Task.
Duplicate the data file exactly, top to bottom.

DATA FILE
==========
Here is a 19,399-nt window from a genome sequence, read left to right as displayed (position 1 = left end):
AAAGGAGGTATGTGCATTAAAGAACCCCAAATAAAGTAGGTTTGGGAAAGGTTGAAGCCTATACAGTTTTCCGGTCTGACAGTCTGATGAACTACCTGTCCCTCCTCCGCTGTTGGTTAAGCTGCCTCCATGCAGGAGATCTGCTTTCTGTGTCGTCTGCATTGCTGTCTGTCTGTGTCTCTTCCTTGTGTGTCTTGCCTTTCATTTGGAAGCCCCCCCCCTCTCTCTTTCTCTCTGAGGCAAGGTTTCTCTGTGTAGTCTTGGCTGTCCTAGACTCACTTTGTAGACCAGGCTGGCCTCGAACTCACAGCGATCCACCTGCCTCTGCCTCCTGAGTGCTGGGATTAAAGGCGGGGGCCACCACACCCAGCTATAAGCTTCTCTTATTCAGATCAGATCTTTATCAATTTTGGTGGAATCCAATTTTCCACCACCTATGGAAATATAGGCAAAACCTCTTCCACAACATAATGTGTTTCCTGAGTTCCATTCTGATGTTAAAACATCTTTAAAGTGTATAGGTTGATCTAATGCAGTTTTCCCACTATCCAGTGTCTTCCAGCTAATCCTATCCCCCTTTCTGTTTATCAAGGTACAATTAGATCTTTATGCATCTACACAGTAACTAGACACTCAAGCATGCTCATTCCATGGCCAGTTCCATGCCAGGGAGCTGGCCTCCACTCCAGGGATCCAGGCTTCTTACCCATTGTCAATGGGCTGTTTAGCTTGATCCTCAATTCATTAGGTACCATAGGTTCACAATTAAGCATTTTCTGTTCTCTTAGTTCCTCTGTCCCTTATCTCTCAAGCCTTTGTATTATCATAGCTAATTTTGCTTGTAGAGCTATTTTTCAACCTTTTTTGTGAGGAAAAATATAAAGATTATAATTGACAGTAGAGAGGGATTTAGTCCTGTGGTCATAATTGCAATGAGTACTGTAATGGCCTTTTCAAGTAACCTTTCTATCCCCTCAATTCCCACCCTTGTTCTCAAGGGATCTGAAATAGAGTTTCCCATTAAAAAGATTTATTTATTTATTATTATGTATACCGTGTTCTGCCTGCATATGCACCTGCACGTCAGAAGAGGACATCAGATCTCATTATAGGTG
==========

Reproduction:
Here is a 19,399-nt window from a genome sequence, read left to right as displayed (position 1 = left end):
AAAGGAGGTATGTGCATTAAAGAACCCCAAATAAAGTAGGTTTGGGAAAGGTTGAAGCCTATACAGTTTTCCGGTCTGACAGTCTGATGAACTACCTGTCCCTCCTCCGCTGTTGGTTAAGCTGCCTCCATGCAGGAGATCTGCTTTCTGTGTCGTCTGCATTGCTGTCTGTCTGTGTCTCTTCCTTGTGTGTCTTGCCTTTCATTTGGAAGCCCCCCCCCTCTCTCTTTCTCTCTGAGGCAAGGTTTCTCTGTGTAGTCTTGGCTGTCCTAGACTCACTTTGTAGACCAGGCTGGCCTCGAACTCACAGCGATCCACCTGCCTCTGCCTCCTGAGTGCTGGGATTAAAGGCGGGGGCCACCACACCCAGCTATAAGCTTCTCTTATTCAGATCAGATCTTTATCAATTTTGGTGGAATCCAATTTTCCACCACCTATGGAAATATAGGCAAAACCTCTTCCACAACATAATGTGTTTCCTGAGTTCCATTCTGATGTTAAAACATCTTTAAAGTGTATAGGTTGATCTAATGCAGTTTTCCCACTATCCAGTGTCTTCCAGCTAATCCTATCCCCCTTTCTGTTTATCAAGGTACAATTAGATCTTTATGCATCTACACAGTAACTAGACACTCAAGCATGCTCATTCCATGGCCAGTTCCATGCCAGGGAGCTGGCCTCCACTCCAGGGATCCAGGCTTCTTACCCATTGTCAATGGGCTGTTTAGCTTGATCCTCAATTCATTAGGTACCATAGGTTCACAATTAAGCATTTTCTGTTCTCTTAGTTCCTCTGTCCCTTATCTCTCAAGCCTTTGTATTATCATAGCTAATTTTGCTTGTAGAGCTATTTTTCAACCTTTTTTGTGAGGAAAAATATAAAGATTATAATTGACAGTAGAGAGGGATTTAGTCCTGTGGTCATAATTGCAATGAGTACTGTAATGGCCTTTTCAAGTAACCTTTCTATCCCCTCAATTCCCACCCTTGTTCTCAAGGGATCTGAAATAGAGTTTCCCATTAAAAAGATTTATTTATTTATTATTATGTATACCGTGTTCTGCCTGCATATGCACCTGCACGTCAGAAGAGGACATCAGATCTCATTATAGGTG